Federal prosecutors are readying what appears to be an extensive case against a local sheriff’s deputy accused of violating victims’ civil rights by using excessive force.
“There will be more than just the ordinary amount of discovery you may anticipate with a case such as this,” said prosecutor Patrick Molloy, with the U.S. Attorney’s Office in the Eastern District of Kentucky, on Thursday during an arraignment.
Pulaski County Sheriff’s Deputy Steve Molen was indicted late last month on two counts of violating the civil rights of two victims in incidents from October 2009 and October 2011. The two victims, identified only as D.W. and G.C. in court documents, are local tow truck company owner Danny Whitaker and Pulaski County resident Gordon Cowan.
The indictments state that Molen “willfully deprived (the victims) of the right, secured and protected by the Constitution of the United States, to be secure in his person against unreasonable seizures, which includes the right to be free from the use of unreasonable force by a person acting under color of law.”
During Thursday’s hearing in U.S. District Court in London, Molen, appearing with his attorney, Patrick Nash, of Lexington, pleaded not guilty to both charges.
Molen appeared before U.S. Magistrate Judge Hanly A. Ingram, who stated that U.S. Eastern District Judge Danny C. Reeves intends to try the case by Sept. 9, 2013 — leaving a narrow window for evidence discovery and motions to be filed in the case.
“It may be a tight schedule,” said Molloy.
Molloy stated that the U.S. intends to bring a number of things to light in the case, including several videos, eyewitness testimony and grand jury testimony by “agents involved in the events.”
Molloy also said the U.S. plans to introduce something called 404(b) evidence, which may point to other similar alleged acts carried out by Molen in cases unrelated to the two the indictments stem from.
Molloy also stated that he is anticipating a third case against Molen to be brought before a grand jury, this time in U.S. District Court in the Western District of Kentucky, stemming from an alleged incident that he said occurred “just over the county line in Russell County.”
Nash, Molen’s attorney, said he has worries about the quick turn-around on the trial date.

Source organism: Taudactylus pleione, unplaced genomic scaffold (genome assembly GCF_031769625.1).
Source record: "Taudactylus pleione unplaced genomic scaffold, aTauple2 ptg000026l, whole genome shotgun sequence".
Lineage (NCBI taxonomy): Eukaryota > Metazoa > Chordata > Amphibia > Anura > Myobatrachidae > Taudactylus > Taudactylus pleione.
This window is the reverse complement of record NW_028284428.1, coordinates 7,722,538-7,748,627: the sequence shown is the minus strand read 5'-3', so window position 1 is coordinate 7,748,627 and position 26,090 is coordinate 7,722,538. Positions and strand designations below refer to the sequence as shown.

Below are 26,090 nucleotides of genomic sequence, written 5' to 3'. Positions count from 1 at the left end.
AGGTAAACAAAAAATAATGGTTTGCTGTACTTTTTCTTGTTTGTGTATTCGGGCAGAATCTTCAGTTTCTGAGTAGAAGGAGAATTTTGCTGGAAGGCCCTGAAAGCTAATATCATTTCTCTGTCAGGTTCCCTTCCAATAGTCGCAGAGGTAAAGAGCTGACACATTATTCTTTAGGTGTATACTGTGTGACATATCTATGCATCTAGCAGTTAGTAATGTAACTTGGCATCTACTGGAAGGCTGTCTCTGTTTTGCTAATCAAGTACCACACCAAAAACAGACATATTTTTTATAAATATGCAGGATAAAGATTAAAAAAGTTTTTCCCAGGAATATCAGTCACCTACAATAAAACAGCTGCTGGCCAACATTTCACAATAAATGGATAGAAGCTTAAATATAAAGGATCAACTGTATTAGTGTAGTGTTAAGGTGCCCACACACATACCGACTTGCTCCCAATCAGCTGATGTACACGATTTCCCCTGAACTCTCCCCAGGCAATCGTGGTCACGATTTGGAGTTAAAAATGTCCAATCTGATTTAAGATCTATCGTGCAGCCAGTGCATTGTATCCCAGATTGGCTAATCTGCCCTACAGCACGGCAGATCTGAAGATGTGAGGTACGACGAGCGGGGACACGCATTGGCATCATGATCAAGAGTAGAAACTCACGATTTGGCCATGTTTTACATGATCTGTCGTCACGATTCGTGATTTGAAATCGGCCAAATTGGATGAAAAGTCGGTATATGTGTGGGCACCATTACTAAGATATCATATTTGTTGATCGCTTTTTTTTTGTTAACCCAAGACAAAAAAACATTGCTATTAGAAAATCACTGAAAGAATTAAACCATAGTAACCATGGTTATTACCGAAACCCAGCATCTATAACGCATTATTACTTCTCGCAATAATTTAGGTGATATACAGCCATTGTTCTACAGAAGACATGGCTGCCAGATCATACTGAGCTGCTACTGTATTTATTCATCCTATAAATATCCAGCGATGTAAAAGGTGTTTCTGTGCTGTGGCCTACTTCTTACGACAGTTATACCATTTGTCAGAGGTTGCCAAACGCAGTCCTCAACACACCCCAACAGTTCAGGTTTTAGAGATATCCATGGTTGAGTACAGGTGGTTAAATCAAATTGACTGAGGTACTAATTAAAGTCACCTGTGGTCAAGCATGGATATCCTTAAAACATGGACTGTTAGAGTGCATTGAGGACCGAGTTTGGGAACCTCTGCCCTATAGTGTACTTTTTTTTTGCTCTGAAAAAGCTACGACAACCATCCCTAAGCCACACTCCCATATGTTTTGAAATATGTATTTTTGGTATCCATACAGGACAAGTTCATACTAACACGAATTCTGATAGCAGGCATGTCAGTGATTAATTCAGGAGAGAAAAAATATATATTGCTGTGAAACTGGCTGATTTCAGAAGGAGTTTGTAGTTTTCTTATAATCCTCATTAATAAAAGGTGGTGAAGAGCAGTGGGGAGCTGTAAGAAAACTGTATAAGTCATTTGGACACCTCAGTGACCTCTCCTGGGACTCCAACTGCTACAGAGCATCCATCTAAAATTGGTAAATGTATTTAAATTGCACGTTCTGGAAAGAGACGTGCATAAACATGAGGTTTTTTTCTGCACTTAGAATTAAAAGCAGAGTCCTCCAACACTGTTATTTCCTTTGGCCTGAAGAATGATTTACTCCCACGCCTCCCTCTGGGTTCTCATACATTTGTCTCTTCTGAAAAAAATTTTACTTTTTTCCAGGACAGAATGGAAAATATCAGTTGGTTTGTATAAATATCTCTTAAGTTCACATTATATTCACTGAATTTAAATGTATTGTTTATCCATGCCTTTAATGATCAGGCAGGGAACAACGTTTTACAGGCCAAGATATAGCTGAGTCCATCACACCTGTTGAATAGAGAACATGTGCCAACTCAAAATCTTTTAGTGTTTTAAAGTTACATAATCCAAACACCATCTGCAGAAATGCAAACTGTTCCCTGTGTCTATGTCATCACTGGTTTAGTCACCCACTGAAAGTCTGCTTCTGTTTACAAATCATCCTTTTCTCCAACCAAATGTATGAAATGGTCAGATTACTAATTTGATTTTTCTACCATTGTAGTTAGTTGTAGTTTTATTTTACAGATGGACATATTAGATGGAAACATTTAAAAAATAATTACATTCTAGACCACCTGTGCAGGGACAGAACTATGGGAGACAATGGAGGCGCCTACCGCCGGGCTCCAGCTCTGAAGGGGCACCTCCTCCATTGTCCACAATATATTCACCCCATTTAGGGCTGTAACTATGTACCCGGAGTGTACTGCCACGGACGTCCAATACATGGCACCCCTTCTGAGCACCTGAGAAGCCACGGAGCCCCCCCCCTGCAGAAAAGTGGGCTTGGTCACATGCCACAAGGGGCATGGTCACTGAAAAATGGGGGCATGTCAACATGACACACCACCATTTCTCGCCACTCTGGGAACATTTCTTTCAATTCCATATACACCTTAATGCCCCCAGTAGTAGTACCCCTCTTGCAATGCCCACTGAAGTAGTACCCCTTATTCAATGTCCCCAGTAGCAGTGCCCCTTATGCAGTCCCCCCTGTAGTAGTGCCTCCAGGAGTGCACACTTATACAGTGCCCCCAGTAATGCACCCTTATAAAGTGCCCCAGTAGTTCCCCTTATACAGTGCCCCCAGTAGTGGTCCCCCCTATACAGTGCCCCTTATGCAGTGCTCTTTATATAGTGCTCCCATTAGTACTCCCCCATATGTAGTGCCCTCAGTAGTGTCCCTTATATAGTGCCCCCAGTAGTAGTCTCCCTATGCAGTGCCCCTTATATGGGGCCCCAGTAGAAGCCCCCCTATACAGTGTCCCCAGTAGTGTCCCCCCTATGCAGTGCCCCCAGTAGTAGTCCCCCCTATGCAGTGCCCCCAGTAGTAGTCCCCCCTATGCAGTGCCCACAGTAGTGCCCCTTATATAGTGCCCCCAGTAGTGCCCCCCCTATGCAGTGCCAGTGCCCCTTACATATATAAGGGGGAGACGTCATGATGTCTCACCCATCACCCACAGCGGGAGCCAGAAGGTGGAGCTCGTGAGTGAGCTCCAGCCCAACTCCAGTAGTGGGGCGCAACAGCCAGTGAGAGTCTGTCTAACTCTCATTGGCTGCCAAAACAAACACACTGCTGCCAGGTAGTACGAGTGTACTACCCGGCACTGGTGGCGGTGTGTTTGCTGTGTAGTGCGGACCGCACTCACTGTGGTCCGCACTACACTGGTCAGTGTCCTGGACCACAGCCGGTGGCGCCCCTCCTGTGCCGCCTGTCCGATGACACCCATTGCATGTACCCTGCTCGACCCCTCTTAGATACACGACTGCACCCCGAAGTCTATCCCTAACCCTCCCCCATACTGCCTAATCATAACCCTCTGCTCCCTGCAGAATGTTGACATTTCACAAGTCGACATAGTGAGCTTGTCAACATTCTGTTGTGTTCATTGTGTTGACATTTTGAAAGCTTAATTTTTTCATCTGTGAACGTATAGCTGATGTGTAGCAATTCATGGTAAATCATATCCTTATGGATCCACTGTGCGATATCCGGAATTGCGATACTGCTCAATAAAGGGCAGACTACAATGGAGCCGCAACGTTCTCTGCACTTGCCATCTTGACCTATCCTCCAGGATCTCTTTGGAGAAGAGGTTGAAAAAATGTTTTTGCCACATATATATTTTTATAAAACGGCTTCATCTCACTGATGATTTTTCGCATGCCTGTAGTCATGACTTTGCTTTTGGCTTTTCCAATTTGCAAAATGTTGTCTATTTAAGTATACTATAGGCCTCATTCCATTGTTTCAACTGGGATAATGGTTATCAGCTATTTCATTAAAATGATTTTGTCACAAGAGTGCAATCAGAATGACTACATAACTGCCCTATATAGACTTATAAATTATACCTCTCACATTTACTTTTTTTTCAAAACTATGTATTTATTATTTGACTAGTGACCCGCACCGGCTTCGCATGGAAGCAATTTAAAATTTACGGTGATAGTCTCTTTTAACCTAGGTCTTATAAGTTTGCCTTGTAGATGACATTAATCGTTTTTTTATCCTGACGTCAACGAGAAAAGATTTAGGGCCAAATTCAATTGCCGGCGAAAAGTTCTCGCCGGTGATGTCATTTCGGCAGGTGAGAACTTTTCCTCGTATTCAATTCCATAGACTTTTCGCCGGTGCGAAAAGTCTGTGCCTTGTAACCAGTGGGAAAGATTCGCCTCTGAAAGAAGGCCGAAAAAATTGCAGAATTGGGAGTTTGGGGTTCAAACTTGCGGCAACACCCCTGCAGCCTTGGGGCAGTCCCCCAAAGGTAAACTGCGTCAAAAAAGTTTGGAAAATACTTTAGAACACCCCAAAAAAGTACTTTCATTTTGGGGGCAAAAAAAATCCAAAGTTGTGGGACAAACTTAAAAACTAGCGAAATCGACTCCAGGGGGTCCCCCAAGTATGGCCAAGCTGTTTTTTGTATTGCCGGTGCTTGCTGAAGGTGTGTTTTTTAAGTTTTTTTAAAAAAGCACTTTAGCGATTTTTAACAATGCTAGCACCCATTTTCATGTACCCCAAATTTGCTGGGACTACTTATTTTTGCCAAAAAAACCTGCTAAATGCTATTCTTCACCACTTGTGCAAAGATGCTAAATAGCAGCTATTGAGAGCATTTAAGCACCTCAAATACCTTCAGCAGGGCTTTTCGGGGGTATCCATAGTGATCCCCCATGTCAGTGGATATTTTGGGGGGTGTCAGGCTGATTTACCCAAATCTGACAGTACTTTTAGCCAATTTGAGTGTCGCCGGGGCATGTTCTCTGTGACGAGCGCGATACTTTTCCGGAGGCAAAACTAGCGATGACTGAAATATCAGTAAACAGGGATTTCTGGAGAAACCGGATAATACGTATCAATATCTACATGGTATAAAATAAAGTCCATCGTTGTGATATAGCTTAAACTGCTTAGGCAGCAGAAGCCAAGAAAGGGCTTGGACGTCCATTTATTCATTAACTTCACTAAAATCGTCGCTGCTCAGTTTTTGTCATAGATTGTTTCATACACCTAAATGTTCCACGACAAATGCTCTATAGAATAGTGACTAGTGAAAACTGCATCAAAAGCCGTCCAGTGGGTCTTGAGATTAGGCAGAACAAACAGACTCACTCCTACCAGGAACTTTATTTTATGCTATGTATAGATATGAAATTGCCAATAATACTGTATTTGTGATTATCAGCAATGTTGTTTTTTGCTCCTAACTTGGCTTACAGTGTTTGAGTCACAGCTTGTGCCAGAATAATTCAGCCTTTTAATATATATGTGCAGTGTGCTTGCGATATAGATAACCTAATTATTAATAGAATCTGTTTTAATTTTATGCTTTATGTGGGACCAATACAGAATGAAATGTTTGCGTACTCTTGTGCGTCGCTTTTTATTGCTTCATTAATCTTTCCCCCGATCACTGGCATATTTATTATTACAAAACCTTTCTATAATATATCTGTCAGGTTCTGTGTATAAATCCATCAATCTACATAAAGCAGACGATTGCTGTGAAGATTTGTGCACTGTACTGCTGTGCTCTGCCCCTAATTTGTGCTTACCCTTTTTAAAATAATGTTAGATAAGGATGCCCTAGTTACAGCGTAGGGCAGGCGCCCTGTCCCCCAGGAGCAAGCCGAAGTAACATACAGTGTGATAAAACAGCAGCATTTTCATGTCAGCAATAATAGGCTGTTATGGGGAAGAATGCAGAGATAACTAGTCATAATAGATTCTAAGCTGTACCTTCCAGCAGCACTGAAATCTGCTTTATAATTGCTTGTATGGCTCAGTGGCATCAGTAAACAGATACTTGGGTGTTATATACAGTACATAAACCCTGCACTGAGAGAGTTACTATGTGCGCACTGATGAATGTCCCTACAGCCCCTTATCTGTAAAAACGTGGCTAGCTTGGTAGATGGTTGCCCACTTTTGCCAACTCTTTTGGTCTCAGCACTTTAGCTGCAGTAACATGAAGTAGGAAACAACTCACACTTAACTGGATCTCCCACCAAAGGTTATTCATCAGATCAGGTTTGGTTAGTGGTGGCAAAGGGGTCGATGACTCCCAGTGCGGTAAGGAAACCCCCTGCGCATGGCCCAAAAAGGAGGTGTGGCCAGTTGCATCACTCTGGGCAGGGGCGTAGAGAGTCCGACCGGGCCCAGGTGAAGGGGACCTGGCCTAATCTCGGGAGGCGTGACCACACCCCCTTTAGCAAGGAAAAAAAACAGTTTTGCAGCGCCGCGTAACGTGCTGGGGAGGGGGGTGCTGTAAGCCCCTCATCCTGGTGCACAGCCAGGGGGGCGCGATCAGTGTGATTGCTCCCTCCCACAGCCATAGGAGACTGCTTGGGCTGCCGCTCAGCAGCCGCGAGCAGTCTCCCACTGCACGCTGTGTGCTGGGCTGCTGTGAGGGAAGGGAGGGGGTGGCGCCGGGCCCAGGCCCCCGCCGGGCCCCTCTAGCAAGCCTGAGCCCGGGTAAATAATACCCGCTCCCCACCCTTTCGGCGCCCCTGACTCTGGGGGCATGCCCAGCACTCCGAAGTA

“I fear this is an overly-ambitious schedule,” said Nash.
Also discussed during the approximately 30-minute hearing were the conditions of Molen’s release. Molen is still active with the sheriff’s department, and he remains on unsupervised release while his case moves forward.
Molloy said he had concerns about Molen possessing a weapon during his release, and stated there could be a way to limit Molen’s duties to ensure he doesn’t need a weapon.
“I just have to think there are reasonable alternatives to having a firearm,” said Molloy, who noted Molen’s duties could be kept to the office.
“I think the law is pretty clear on a felony charge,” added Molloy. “Once you’re arraigned, you are prohibited from possessing a firearm.”
Ingram said he somewhat disagreed with Molloy, and stated Molen may need to retain his service weapon while carrying out his duties as a deputy.
“I don’t know the circumstances in which he (Molen) might need one (a gun) or be put in harm’s way,” said Ingram.
Ingram stated that Molen would be required to remove his personal guns from his possession while his case is active. He will be able to keep his service weapon.
Molloy predicted the trial could be at least a week long.
Molen has been accused of using excessive force over the past several years. Whitaker filed a civil lawsuit against Molen in 2010 stemming from the Oct. 2009 incident mentioned in the federal indictment. The lawsuit was filed in early October 2010 and was resolved and dismissed in federal court in February 2011.
Whitaker’s suit claimed that Molen had beaten Whitaker after he attempted to carry out a traffic stop on the towing service business owner. Whitaker did not pull over, but instead proceeded to his own home, where he came to a stop in the driveway and exited his vehicle. Whitaker through the lawsuit accused Molen of punching him and kicking him during the incident — allegedly in the view of Whitaker’s wife — among other actions.
Molen had contended, through the arrest citation detailing the incident, that Whitaker had acted aggressively toward the deputy after he came to a stop — and after Molen allegedly “clocked” Whitaker driving around 70 mph in a 55 mph speed zone and witnessed him running a stop sign.
Molen also claimed in the citation that he was forced to subdue Whitaker, and that the other man was fighting back.
It was during the 2011 hearing, requested by Whitaker’s attorney at that time, Scott Foster, that a number of witnesses testified that Molen had allegedly assaulted them in the past.
Eleven witnesses took the stand during that hearing, including three Somerset Police officers — Billy Bolin, Joe Criswell and Eric Klepper — who allegedly witnessed Molen’s assault on others. A video recording was played during the hearing that allegedly showed Molen striking a victim who had already been placed on the ground during an arrest.
Former Burnside mayor Chuck Fourman also took the stand during the hearing. Fourman was arrested in Aug. 2008 after he led city and county police on a high-speed chase that began in the city limits and ended in Russell County.
Fourman testified that after the chase ended and he was arrested, someone approached him and kicked him in the groin while he was in a prone position on the ground. Although Fourman stated he didn’t know which officer struck him, Bolin testified he saw Molen strike Fourman.
Numerous other witnesses testified during the hearing about the alleged brutality on the part of Molen, but several of them, during cross-examinations, stated they had been drinking when the incidents occurred.
Molen was the target of another lawsuit, filed in 2011 by Kevin McCoy, that was eventually dismissed as well.